By Michael Burke | February 3, 2020
For businesses to have a systematized process/infrastructure for deriving insight from data–which should be a goal of all organizations–there has to be an organized repository of all the data that might be required for all business operations and analytical questions. That repository is generally known as the ‘data warehouse’.
The library vs. the book
What’s the difference between a data warehouse and a database? Honestly, it gets a little murky because in some instances a Data Warehouse might actually be a giant database. But generally speaking, you can think of a data warehouse as the library, and a database as the book. Data warehouses store and organize data from a variety of systems, whereas a database is usually collecting data from one source.
Then there’s the ‘data lake’, such as Hadoop, which on the surface might sound a lot like a data warehouse. The difference is in how they’re organized (or not organized). A data warehouse, like a relational database, has a predefined order or structure (schema) to it. Just like you wouldn’t see a librarian throwing books on any old shelf, a data warehouse is designed to store data in a very specific way. If data doesn’t fit its schema, it doesn’t go in. Another way of saying it is that the data has been ‘processed’, or put in a form that’s more or less ready to use (note the ‘more or less’, as this is the case in theory but not necessarily in practicality).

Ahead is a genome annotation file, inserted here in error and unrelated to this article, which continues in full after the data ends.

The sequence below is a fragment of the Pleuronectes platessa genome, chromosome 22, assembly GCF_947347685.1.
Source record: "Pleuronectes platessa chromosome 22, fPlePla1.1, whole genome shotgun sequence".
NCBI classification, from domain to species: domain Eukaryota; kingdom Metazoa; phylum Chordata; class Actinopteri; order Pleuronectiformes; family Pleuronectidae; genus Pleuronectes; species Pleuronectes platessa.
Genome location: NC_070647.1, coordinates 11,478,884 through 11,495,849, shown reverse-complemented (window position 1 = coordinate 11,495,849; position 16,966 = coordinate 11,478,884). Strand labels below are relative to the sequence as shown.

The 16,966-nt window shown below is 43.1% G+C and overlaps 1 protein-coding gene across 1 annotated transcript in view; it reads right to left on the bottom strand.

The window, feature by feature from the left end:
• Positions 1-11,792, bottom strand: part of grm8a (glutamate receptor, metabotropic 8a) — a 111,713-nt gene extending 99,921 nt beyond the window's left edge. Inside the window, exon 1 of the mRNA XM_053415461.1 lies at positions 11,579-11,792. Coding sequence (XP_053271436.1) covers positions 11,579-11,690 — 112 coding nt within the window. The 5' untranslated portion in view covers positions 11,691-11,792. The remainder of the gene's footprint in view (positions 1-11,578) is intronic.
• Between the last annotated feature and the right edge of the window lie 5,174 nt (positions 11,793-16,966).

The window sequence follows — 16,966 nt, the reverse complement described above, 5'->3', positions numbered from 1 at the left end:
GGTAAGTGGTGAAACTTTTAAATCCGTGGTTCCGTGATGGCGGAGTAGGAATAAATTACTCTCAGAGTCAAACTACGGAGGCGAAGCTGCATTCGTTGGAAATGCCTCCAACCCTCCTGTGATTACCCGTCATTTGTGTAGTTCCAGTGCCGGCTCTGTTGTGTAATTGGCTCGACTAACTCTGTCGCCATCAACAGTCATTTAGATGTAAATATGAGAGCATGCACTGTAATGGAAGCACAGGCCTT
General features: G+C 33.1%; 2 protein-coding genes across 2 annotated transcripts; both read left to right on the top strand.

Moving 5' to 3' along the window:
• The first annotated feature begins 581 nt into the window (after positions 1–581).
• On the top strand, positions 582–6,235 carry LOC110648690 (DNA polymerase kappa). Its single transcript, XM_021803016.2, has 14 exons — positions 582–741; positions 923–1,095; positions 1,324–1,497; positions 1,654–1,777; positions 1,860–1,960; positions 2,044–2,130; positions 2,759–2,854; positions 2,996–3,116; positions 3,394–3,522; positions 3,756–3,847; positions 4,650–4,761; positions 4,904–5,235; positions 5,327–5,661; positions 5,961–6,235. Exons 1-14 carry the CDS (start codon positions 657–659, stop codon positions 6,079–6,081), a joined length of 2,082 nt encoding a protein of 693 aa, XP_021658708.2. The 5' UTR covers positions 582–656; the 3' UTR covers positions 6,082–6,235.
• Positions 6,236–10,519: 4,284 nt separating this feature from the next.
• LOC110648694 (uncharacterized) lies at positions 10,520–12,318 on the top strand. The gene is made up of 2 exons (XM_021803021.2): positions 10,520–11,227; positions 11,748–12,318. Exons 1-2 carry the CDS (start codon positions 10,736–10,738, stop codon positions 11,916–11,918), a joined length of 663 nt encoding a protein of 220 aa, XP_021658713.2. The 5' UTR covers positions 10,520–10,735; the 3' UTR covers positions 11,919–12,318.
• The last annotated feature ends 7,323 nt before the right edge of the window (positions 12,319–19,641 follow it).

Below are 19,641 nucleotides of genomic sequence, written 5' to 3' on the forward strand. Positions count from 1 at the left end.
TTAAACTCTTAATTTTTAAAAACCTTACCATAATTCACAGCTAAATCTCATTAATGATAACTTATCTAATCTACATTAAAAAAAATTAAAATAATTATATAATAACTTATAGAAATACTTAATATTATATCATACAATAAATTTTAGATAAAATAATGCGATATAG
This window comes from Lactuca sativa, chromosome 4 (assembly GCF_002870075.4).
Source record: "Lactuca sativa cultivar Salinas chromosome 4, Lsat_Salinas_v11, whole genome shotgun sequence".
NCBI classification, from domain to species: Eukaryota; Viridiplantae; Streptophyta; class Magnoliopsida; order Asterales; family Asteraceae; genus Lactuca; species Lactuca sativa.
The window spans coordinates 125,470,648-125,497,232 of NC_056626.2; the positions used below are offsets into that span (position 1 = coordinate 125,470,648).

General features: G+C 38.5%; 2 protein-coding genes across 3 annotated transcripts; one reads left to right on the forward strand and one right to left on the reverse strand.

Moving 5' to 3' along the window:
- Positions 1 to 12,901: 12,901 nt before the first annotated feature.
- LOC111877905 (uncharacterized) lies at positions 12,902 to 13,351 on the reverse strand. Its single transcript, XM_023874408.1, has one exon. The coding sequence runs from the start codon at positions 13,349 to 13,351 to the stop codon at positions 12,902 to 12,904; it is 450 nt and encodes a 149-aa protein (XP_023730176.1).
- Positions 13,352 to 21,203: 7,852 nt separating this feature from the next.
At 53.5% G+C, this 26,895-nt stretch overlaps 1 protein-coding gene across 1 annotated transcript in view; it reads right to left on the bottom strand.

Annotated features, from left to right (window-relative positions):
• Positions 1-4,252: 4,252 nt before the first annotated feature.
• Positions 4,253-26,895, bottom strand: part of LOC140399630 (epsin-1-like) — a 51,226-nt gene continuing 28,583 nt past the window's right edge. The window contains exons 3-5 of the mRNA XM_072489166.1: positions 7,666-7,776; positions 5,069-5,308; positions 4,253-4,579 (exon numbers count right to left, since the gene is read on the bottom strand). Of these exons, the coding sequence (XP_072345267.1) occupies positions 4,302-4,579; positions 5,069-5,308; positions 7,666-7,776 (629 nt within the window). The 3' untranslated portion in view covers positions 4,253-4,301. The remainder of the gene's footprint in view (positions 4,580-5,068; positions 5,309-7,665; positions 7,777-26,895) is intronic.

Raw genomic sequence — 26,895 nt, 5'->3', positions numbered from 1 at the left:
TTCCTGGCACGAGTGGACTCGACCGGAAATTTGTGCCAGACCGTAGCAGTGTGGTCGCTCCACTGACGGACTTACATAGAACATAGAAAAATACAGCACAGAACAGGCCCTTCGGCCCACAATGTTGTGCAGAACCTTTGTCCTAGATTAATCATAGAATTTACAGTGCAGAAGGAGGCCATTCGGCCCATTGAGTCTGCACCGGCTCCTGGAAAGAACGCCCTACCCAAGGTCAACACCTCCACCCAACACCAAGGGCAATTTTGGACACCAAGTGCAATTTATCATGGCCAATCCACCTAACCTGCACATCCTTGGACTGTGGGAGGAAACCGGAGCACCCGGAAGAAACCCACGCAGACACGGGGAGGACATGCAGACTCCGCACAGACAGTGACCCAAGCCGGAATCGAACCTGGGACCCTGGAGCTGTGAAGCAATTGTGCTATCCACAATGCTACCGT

The data lake, on the other hand, is a place where you can throw any data in its raw, unprocessed form. This makes it perfect for organizations that are collecting data faster than they know what to do with it. If the idea of throwing a bunch of stuff in a pristine lake is unappealing, think of it as a garage. But we’ll talk more about data lakes in our section on Hadoop. Suffice it to say for now that a data lake takes anything, while a data warehouse is highly selective.
Though there be data warehouses many…
Data warehouses can have subunits too, called ‘data marts’–sometimes big companies find that it makes more sense to have smaller repositories that are specific to certain departments. Like databases, data warehouses can be physically housed in several different ways. A company might house it in its own datacenter, or they might house it on servers that they rent from a cloud provider like AWS or Google.
Regardless of where they reside, they have a fundamental goal of data consistency. You see, a big problem in data management is that there are multiple copies of the same data, and those copies don’t always agree with each other, which can lead to very sloppy analytics and business intelligence that is, well…not so intelligent. The data warehouse, therefore, can be seen as the system that imposes order on what would otherwise be data chaos.
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